Soil Water Retention
Environmental Tolerances
    Ecosystems
    Native Climate Zones
    None listed.
    Adapted Climate Zones
    None listed.
    Native Geographical Range
    None listed.
    Native Environment
    None listed.
    Ecosystem Niche
    Root Zone Tendancy
    None listed.
    Life
    Deciduous or Evergreen
    Herbaceous or Woody
    Life Cycle
    Growth Rate
    Mature Size
    6 x 6 meters
    Fertility
    ?
    Pollinators
    Flower Colour
    ?
    Flower Type

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    "image:Cinnamomum camphora - camphor tree.jpg|248px" cannot be used as a page name in this wiki.

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    References

    1. ? 1.01.11.21.31.41.51.6 Grieve. A Modern Herbal. Penguin ISBN 0-14-046-440-9 (1984-00-00)
    2. ? 2.02.12.2 Stuart. M. (Editor) The Encyclopedia of Herbs and Herbalism Orbis Publishing. London. ISBN 0-85613-067-2 (1979-00-00)
    3. ? 3.03.13.2 Tanaka. T. Tanaka's Cyclopaedia of Edible Plants of the World. Keigaku Publishing (1976-00-00)
    4. ? 4.04.14.2 Kunkel. G. Plants for Human Consumption. Koeltz Scientific Books ISBN 3874292169 (1984-00-00)
    5. ? 5.05.1 F. Chittendon. RHS Dictionary of Plants plus Supplement. 1956 Oxford University Press (1951-00-00)
    6. ? 6.06.16.26.36.46.5 Uphof. J. C. Th. Dictionary of Economic Plants. Weinheim (1959-00-00)
    7. ? 7.07.17.27.37.47.5 Schery. R. W. Plants for Man. ()
    8. ? 8.08.1 Usher. G. A Dictionary of Plants Used by Man. Constable ISBN 0094579202 (1974-00-00)
    9. ? 9.09.1 Vines. R. A. Trees of Central Texas. University of Texas Press ISBN 0-292-78958-3 (1987-00-00)
    10. ? 10.010.1 Hill. A. F. Economic Botany. The Maple Press (1952-00-00)
    11. ? 11.011.111.211.3 Stuart. Rev. G. A. Chinese Materia Medica. Taipei. Southern Materials Centre ()
    12. ? 12.012.1 Genders. R. Scented Flora of the World. Robert Hale. London. ISBN 0-7090-5440-8 (1994-00-00)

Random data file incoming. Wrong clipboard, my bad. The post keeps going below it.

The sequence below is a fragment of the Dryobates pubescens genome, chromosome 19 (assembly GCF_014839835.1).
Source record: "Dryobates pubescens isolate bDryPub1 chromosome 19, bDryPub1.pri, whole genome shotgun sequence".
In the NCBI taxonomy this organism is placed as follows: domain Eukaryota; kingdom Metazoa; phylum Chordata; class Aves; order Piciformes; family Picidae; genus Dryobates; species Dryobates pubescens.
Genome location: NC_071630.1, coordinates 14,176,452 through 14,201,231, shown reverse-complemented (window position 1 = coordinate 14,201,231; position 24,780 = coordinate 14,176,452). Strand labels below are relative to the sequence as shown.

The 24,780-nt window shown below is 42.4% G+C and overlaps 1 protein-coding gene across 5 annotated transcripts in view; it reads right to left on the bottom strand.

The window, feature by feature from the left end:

13. ? 13.013.113.213.3 [Flora of China] (1994-00-00)
    14. ? 14.014.1 Chevallier. A. The Encyclopedia of Medicinal Plants Dorling Kindersley. London ISBN 9-780751-303148 (1996-00-00)
    15. ? 15.015.1 Yeung. Him-Che. Handbook of Chinese Herbs and Formulas. Institute of Chinese Medicine, Los Angeles (1985-00-00)
    16. ? 16.016.116.216.316.416.516.6 Bown. D. Encyclopaedia of Herbs and their Uses. Dorling Kindersley, London. ISBN 0-7513-020-31 (1995-00-00)
    17. ? 17.017.1 Duke. J. A. and Ayensu. E. S. Medicinal Plants of China Reference Publications, Inc. ISBN 0-917256-20-4 (1985-00-00)
    18. ? 18.018.1 Chopra. R. N., Nayar. S. L. and Chopra. I. C. Glossary of Indian Medicinal Plants (Including the Supplement). Council of Scientific and Industrial Research, New Delhi. (1986-00-00)
    19. ? 19.019.1 Westwood. C. Aromatherapy - A guide for home use. Amberwood Publishing Ltd ISBN 0-9517723-0-9 (1993-00-00)
    20. ? 20.020.120.220.320.4 Huxley. A. The New RHS Dictionary of Gardening. 1992. MacMillan Press ISBN 0-333-47494-5 (1992-00-00)
    21. ? 21.021.1 Bird. R. (Editor) Growing from Seed. Volume 4. Thompson and Morgan. (1990-00-00)
    22. ? 22.022.1 Sheat. W. G. Propagation of Trees, Shrubs and Conifers. MacMillan and Co (1948-00-00)
    23. ? 23.023.1 Bean. W. Trees and Shrubs Hardy in Great Britain. Vol 1 - 4 and Supplement. Murray (1981-00-00)
    24. ? Taylor. J. The Milder Garden. Dent (1990-00-00)
    25. ? Thurston. Trees and Shrubs in Cornwall. ()

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    Facts about "Cinnamomum camphora"RDF feed
    Article is incompleteYes +
    Article requires citationsNo +
    Article requires cleanupYes +
    Belongs to familyLauraceae +
    Belongs to genusCinnamomum +
    Has common nameCamphor +
    Has drought toleranceIntolerant +
    Has edible partUnknown part + and Leaves +
    Has edible useSeasoning + and Unknown use +
    Has fertility typeDiptera +
    Has flowers of typeHermaphrodite +
    Has growth rateSlow +
    Has hardiness zone9 +
    Has imageCinnamomum camphora - camphor tree.jpg +
    Has lifecycle typePerennial +
    Has material partUnknown part +
    Has material useDeodorant +, Essential +, Preservative +, Repellent + and Wood +
    Has mature height6 +
    Has mature width6 +
    Has medicinal partUnknown part +
    Has medicinal useAnalgesic +, Anthelmintic +, Antirheumatic +, Antispasmodic +, Aromatherapy +, Cardiotonic +, Carminative +, Diaphoretic +, Odontalgic +, Rubefacient +, Sedative +, Stimulant + and Tonic +
    Has primary imageCinnamomum camphora - camphor tree.jpg +
    Has search namecinnamomum camphora + and x +
    Has shade toleranceLight shade +
    Has soil ph preferenceVery acid +, Acid +, Neutral +, Alkaline + and Very alkaline +
    Has soil teclayture preferenceClay +
    Has soil teloamyture preferenceLoamy +
    Has soil tesandyture preferenceSandy +
    Has soil water retention preferenceWell drained +
    Has sun preferenceFull sun +
    Has taxonomy nameCinnamomum camphora +
    Has water requirementsmoderate +
    Inhabits ecosystem nicheSecondary canopy +
    Is deciduous or evergreenEvergreen +
    Is herbaceous or woodyWoody +
    Is taxonomy typeSpecies +
    Tolerates nutritionally poor soilNo +
    Uses mature size measurement unitMeters +